12 Different Dogs That Can Use a Litter Box (With Pictures)

Many people vastly underestimate the amount of responsibility they take on when they decide to become dog owners. All dogs have their own individual needs, but one thing they have in common is that they all have to go to the bathroom. And if they’re puppies, they’ll be going a lot!

Many owners like having the excuse to stretch their legs and get some fresh air or sunshine, but for others, having to take a dog out to do their business multiple times a day is not an arrangement that suits their lifestyle or schedule.

Pee pads are an effective and widely-utilized method, but potential owners may also ask, what are the breeds of dogs that can use a litter box?

Dogs That Can Use a Litter Box

With this in mind, if you’re unable to take a dog out regularly, it may be worth considering whether it’s the right time in your life for ownership. Most dogs require frequent walking, running, and outdoor play to truly be happy.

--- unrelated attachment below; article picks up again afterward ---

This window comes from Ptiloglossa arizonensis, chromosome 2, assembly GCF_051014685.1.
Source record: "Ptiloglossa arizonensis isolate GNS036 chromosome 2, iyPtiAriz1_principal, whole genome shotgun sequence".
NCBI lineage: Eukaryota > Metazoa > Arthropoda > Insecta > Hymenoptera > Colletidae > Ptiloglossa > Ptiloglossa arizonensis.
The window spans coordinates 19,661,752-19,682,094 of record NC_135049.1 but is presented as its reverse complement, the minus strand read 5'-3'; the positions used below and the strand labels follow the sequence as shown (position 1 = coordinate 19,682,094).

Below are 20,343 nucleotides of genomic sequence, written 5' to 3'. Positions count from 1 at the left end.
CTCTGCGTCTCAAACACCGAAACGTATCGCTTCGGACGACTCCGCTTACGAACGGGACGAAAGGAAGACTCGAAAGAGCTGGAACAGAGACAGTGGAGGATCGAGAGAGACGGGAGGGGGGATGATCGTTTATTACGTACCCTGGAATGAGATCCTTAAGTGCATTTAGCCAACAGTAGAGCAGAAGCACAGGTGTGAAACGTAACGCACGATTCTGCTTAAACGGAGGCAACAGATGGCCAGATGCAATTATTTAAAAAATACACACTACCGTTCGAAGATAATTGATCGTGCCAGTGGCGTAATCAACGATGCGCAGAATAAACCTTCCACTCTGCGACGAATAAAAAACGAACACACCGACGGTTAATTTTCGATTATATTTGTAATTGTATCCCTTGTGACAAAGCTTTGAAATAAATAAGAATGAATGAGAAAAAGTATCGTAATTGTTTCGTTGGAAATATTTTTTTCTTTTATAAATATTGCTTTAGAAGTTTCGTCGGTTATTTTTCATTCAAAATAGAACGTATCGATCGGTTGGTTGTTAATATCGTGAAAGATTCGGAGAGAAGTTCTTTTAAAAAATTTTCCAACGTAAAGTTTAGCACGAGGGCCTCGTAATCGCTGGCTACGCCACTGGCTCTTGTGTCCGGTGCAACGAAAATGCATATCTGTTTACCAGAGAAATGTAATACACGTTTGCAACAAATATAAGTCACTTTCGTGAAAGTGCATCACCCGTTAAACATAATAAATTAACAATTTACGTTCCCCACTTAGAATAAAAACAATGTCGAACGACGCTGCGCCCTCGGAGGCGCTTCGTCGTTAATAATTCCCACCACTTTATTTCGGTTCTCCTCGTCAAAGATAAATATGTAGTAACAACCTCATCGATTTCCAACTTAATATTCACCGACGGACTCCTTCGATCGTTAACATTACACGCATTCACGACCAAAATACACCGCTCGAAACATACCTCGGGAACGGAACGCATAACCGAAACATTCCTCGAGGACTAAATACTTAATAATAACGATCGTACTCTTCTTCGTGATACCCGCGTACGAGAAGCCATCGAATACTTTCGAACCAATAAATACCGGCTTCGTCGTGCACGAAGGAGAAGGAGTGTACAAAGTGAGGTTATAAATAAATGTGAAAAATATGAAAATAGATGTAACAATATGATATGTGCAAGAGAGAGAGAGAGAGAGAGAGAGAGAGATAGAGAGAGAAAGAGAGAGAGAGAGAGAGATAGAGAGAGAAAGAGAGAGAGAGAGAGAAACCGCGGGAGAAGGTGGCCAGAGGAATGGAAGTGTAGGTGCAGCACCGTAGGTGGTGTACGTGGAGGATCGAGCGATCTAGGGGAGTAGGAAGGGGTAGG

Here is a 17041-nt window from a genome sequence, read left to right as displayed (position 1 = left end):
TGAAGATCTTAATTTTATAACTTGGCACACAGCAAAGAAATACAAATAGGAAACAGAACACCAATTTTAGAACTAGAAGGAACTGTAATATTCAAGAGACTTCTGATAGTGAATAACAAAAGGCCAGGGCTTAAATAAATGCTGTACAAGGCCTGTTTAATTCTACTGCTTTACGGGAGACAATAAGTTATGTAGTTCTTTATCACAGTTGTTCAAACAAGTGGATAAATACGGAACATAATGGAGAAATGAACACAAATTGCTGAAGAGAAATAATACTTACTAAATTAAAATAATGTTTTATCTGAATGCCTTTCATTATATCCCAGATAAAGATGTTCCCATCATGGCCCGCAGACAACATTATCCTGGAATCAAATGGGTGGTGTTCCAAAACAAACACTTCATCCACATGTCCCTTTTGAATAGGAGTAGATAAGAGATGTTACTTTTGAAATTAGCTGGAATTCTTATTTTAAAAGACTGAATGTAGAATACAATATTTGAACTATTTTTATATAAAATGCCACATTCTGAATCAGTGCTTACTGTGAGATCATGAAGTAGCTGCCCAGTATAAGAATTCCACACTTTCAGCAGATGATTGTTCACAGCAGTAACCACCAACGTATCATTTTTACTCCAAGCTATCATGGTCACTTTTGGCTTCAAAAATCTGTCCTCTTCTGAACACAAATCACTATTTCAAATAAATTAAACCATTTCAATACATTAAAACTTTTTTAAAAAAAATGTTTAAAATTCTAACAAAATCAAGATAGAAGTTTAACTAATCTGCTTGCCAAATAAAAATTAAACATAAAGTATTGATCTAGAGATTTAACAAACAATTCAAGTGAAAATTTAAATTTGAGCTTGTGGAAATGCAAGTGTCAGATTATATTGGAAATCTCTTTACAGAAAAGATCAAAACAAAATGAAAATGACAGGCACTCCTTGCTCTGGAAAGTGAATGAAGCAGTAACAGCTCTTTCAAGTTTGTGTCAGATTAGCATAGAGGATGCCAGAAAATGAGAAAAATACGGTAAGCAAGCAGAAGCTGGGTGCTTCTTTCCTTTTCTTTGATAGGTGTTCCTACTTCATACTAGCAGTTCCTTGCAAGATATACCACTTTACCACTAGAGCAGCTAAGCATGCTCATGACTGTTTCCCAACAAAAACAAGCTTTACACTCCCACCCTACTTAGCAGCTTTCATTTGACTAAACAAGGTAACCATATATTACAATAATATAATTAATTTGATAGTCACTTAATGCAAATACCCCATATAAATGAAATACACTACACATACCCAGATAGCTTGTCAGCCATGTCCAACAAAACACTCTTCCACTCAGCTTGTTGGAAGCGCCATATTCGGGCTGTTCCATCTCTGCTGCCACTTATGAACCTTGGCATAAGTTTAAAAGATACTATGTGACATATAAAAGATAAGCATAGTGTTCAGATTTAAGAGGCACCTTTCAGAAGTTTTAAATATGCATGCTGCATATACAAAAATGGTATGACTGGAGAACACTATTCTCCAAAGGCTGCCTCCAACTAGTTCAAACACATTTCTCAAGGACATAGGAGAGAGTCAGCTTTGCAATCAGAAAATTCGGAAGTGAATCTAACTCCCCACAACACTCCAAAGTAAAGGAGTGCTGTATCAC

1. Miniature Schnauzer

miniature schnauzer | image by SheltieBoy via Flickr | CC BY-NC 4.0

Average Lifespan: 12-15 years
Average Size: 11-20 pounds
Coat: medium, wiry, double

The smallest of the three Schnauzer breeds, the mini is a spirited, intelligent and charming family dog. With their bushy ‘beard’ and heavy brows, their features may invoke those of a gruff old man, but their temperament is enthusiastic and can-do.

Developed as farm dogs and ratters, they are highly trainable and thrive with instruction. Considering their compact size, they will fit comfortably into almost any regular sized litter box.

2. Shih Tzu

shih tzu | image by The.Rohit via Flickr | CC BY-NC 4.0

Average Lifespan: 10-18 years
Average Size: 9-16 years